Finding funding – the hardest part of making a movie?
Well, it is a hugely challenging part. I was incredibly lucky because the money came together quickly and it never fell apart.
It was summer of 2011 by this point, and I had started meeting with a few producers. About four or five people, separately and I think within a week, all told me I must meet Anne Carey, and that “Little Accidents” would be right up her alley. We met soon thereafter and just clicked. Anne grew up in Ohio, was familiar with the way of life in these small industrial towns along the Rust Belt, and I think the script resonated with her, which was hugely humbling to me since she was such an experienced, cool producer with so many films that I deeply admired. She came on board in November 2011.
Regarding funding, Anne really stressed that we not panic and start sending the script out to every Moe, Dick and Harry financier. She encouraged us to wait until the script was ready and shootable, and had credible interest from cast. I think this was such sound advice and part of the reason we never rode a rollercoaster of gaining funding, losing it, etc. By 2012, we were still trimming the script and simultaneously going through casting options. I wrote a few handwritten letters to (now that I think of it embarrassingly big-name) movie stars and went through the inevitable blow of not getting responses – or at best, “the script’s lovely, but the budget is just too small.” It was all a learning process and it forced me to start getting more realistic.
In early 2013, Jason Berman and Summer Shelton came on and more financing was in our reach. We were also locking in real cast options by this point. I should say that we were also hugely fortunate to have had the support of Chris Columbus who I had met at NYU a few years prior. Chris – who incidentally has coalmining roots in Pennsylvania – and his daughter Eleanor had just started a production company called Maiden Voyage, which finances first time features. They were interested in “Little Accidents” for their debut. So in a matter of a few months in early 2013, it all started to gel and come together pretty quickly.
How did you manage to nab Elizabeth Banks, Josh Lucas and Chloe Sevigny for your first feature?
Boyd was the first person we signed on. In late 2012, we had sent the film out to agencies and we heard that Elizabeth Banks was very interested in the role of Diana Doyle [the mother of the son who goes missing]. Elizabeth and I ended up meeting over Skype a few days later and I was really impressed with how smart she was, and how sensitive she was to the material and interior world of this character. I was intrigued that she wanted to go back to her roots in drama and try something wildly new. Josh had read the script and I think was interested in the dark territory of the Bill Doyle character and in the fact that this man was guilty of fraud but that I wasn’t depicting him as a villain. Chloe had read the script and contacted me, saying that she really wanted to play this mom who is reeling after the accident, and just trying to keep her two sons happy at all costs… It was a crazy moment in which I had to pinch myself since I’ve been such a fan of her work for so long. I’m not trying to be schlocky, but it was a first time director’s dream come true.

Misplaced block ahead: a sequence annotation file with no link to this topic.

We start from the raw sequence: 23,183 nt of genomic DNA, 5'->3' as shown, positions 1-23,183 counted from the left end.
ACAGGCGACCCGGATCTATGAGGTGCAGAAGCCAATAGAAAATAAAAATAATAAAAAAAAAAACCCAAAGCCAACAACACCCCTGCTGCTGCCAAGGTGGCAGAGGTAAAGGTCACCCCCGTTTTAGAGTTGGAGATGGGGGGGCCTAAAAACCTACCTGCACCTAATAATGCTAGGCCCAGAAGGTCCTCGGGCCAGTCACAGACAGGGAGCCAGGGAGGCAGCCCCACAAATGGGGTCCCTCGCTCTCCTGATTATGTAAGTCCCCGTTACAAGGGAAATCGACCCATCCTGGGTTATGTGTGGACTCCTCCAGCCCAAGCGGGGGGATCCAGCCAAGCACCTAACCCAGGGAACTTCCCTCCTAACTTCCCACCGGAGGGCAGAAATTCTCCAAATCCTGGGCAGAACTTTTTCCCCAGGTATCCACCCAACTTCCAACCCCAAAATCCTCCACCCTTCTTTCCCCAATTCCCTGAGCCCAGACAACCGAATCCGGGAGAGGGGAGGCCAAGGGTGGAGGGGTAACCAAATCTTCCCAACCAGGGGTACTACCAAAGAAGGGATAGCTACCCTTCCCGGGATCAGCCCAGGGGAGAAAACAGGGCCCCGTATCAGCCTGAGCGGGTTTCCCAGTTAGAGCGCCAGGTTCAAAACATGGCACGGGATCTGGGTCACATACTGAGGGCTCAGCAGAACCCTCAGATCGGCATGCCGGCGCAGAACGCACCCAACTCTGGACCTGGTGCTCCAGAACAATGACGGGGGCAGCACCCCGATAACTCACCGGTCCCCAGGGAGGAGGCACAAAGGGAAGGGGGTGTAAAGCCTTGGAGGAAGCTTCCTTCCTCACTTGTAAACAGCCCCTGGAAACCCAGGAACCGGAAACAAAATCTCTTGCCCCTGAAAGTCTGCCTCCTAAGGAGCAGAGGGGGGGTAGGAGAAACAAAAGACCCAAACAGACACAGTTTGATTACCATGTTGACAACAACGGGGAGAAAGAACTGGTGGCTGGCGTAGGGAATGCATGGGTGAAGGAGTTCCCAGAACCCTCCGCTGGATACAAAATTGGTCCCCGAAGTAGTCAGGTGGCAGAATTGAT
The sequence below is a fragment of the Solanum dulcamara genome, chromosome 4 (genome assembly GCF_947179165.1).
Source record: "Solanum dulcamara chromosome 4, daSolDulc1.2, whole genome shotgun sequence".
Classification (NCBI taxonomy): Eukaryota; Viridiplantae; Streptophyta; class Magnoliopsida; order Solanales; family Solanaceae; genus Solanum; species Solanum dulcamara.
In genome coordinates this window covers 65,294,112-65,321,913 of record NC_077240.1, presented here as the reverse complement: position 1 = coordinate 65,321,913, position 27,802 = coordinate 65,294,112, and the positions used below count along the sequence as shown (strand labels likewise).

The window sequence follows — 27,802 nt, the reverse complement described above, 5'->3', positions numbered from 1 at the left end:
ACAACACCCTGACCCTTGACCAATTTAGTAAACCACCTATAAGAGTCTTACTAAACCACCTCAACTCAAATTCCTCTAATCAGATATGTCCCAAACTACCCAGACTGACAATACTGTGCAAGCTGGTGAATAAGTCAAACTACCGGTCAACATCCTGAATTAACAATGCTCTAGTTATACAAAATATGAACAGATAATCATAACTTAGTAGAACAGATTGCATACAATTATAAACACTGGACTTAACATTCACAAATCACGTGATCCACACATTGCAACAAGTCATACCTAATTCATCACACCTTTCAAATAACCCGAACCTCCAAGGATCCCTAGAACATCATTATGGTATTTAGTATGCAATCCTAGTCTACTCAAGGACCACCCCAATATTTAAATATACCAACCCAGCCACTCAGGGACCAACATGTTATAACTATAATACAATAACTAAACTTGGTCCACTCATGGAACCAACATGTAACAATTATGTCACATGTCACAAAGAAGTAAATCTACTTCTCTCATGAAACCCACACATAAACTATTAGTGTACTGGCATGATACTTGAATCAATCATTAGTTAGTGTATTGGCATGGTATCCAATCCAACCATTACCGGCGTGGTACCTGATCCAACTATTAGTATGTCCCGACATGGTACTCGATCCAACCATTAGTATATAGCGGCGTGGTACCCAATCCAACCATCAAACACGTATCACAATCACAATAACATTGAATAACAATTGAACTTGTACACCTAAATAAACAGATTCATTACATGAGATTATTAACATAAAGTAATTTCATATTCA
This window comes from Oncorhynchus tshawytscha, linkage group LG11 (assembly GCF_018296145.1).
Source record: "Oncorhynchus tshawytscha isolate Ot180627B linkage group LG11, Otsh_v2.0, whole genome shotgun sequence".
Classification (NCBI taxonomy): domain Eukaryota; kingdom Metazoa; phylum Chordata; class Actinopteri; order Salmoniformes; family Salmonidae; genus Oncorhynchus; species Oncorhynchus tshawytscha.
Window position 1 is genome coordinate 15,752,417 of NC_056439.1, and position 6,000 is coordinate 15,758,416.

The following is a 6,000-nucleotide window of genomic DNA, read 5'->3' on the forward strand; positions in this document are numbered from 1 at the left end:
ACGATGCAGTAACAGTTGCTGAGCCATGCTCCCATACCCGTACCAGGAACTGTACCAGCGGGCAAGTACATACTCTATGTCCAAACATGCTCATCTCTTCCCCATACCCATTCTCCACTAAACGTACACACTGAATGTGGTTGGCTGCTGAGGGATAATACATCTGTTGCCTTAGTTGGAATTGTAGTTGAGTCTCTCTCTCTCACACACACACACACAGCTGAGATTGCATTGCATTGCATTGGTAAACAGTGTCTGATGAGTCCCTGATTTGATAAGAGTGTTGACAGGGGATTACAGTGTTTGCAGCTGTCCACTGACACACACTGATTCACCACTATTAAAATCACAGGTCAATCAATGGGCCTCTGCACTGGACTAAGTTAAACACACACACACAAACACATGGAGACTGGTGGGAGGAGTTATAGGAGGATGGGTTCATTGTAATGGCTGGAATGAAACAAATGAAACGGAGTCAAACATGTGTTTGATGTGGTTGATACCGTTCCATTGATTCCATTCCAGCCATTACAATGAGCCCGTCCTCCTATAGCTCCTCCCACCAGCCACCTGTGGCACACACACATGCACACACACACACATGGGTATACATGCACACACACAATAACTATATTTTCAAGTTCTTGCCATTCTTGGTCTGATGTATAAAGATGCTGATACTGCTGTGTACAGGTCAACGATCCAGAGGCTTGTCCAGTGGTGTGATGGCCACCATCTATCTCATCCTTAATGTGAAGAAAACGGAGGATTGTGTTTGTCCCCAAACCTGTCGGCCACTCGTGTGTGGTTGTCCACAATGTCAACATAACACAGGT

Directing your first feature must be terrifying and exhilarating all at the same time.
At times it was really terrifying. This script was by far the biggest thing I’d written, and for a low-budget feature – not to mention a first feature – it has a lot of moving parts. We had an absurd amount of locations, including an operational coal mine that required that we all go through rigorous safety training. And due to the three intertwining storylines, there were three hero houses and three hero cars that we had to move between. Every department had a ton of work to do. It was all a tremendous learning curve for me, and I think it drove home the importance of preparation, of keeping positive and managing expectations, and also of going out on set every day and keeping yourself and others inspired. For sure, there were some good days and some trying ones. On a low-budget feature you will be making concessions but also pleasantly surprised by the fortuitous things that can come from those concessions.
My first week (July 12, 2013) was the hardest, but it got easier every week even as I was getting more tired, and somehow living on three hours of sleep a night. It definitely takes that first week to get used to the frenzied pace and rhythm of it all.